LIGHTS! CAMERA! ACTION Gottlieb 1989 995
(THE) SIMPSONS Data East 1990 1495
TEENAGE MUTANT NINJA TURTLES Data East 1991 1295
CREATURE FROM THE BLACK LAGOON Bally 1993 3195
The earliest pin at this show was Gottlieb's two-player game BRITE
STAR which came out in early 1958. Gottlieb had originated the "multi-
player" pingame almost four years earlier with a four-player pin called
Due to having to provide score indication for more than one player, it
was decided to use individual "score reels" for each player rather than the
complicated "light scoring" method used on single-player pingames.
Eventually (around 1960 - the date varied with the manufacturer), however,
the score reels were used on single-player models as well.
The BRITE STAR at the show was in excellent condition The playfield
boasted many scoring features including 4 "pop-bumpers", 2 "slingshot
kickers", and a vertical "roto-target" assembly. All in all it appears to
be a very nice pin indeed.
The nicest and rarest of the 1960's pins at the show was Gottlieb's
1965 game PARADISE. This was also a 2-player pin boasting a very
attractive backglass featuring Hawaiian "hula girls". PARADISE also had
four pop-bumpers. It had a wide-open playfield which contained four
"kickout holes", a feature totally non-existent on BRITE SPOT. The
PARADISE was also in excellent condition.
After we had roamed the aisles for awhile, my friend Ron and I decided
to have a light lunch. After buying a turkey sandwich and soda from the
in-room snack bar we sat down at a table to relax and eat. My friend Rob
Hawkins apparently had the same idea at about the same time and sat down to
While visiting again with Rob I told him about an outfit in
Seattle which, in addition to developing film, will put your photos on a
computer disk at a slight extra charge. In addition, they supply free of
charge the computer software to view them. My new friend, Gary Marshall, a
bingo pinball fan from Mississippi, had recently sent me information about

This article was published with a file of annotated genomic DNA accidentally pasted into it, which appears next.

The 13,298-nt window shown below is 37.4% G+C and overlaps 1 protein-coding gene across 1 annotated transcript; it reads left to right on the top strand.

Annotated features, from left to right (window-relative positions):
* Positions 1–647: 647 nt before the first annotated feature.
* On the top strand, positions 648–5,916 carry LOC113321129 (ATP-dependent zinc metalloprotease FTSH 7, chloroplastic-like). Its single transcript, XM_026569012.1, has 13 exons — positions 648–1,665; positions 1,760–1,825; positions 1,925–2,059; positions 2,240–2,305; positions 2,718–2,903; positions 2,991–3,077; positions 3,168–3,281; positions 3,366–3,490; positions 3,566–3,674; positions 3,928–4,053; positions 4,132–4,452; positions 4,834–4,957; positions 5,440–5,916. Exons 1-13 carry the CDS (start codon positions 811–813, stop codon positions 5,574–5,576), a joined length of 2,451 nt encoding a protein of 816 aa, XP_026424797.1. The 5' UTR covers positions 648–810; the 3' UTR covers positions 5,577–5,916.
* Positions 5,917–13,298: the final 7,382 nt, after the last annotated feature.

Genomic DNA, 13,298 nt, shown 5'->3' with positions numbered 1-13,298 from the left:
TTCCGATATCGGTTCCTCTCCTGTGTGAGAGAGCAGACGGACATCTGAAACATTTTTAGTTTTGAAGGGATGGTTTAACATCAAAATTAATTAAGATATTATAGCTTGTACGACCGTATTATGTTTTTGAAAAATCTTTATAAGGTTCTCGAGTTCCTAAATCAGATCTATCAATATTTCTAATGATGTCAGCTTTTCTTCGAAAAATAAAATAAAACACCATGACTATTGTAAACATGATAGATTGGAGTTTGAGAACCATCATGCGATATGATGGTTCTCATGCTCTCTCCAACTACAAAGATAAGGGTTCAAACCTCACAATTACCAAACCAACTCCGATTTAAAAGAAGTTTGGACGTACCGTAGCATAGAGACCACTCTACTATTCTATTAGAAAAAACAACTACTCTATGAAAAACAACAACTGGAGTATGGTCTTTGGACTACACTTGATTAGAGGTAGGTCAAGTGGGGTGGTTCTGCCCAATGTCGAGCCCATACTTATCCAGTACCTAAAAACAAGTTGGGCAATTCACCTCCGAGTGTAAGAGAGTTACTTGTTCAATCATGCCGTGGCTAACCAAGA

that company. Incidentally, all the pictures I took at the show were later
processed by that outfit.
(NOTE: While writing this article I received my first set of "pictures on
disk". They really look great!)
In addition to photographing the pingames at the show (which I did not
already have a photo of - I have photos of more than 800 different pinball
machines), I decided to photograph various models of Bally electro-
mechanical slots. This was partially in deference to the fact that I
bought a Bally 809 "fruit machine" shortly after attending the January
version of this show.
Incidentally, at the show I again saw Ray Dier the fellow from which I
bought my first slot. The slot photos I took were also "put on disk" as I
have the idea of trying to set up a computer "slide show" illustrating
different models of the Bally electro-mechanical slots.
When we had seen everything there was to see I went to say goodbye to
Roseanna and Bill Harris and tell them how much we enjoyed the show. We
were told that the COIN-OP SUPER SHOW will continued to be held twice each
year, with the next show scheduled for April 1995.
The show this time was very nice, and I'm looking forward to next
year; possibly both shows, if my vacation doesn't coincide with the April
After leaving the show site, Ron and I made another trip to the old C
& H Sales electronic surplus store at the other end of Pasadena, like we
had done in a past year after attending a similar show in town. Ron wanted
to buy some parts to use in his jukebox restorations. As I believe I
mentioned in a previous article, C & H had been in business since sometime
in the mid 1940's. And as a young teenager in the late Forties I had
visited the establishment several times.
When I told the young man at the counter that I had been in the store
about 45 years earlier, he told us that the same man still owned it and was
73 years old. When I asked if the owner was there that day, the clerk
replied, "no, he only comes in during the week".
After our brief visit to C & H Ron and I began the trip back to
Camarillo. On the way home we decided to stop for a quick dinner at one of
Ron's favorite restaurants.
After Ron dropped me off at home I noticed it was still early enough
to go play bingo with my wife (she had already left). So I went to play;
but maybe I should have stayed home because I didn't win a thing!
Well, next year I will try to attend either one or both editions of
the COIN-OP SUPER SHOW. And, if it keeps growing like it has the past
several years, it will probably be an even better show than it was this
time! Hope to see you there!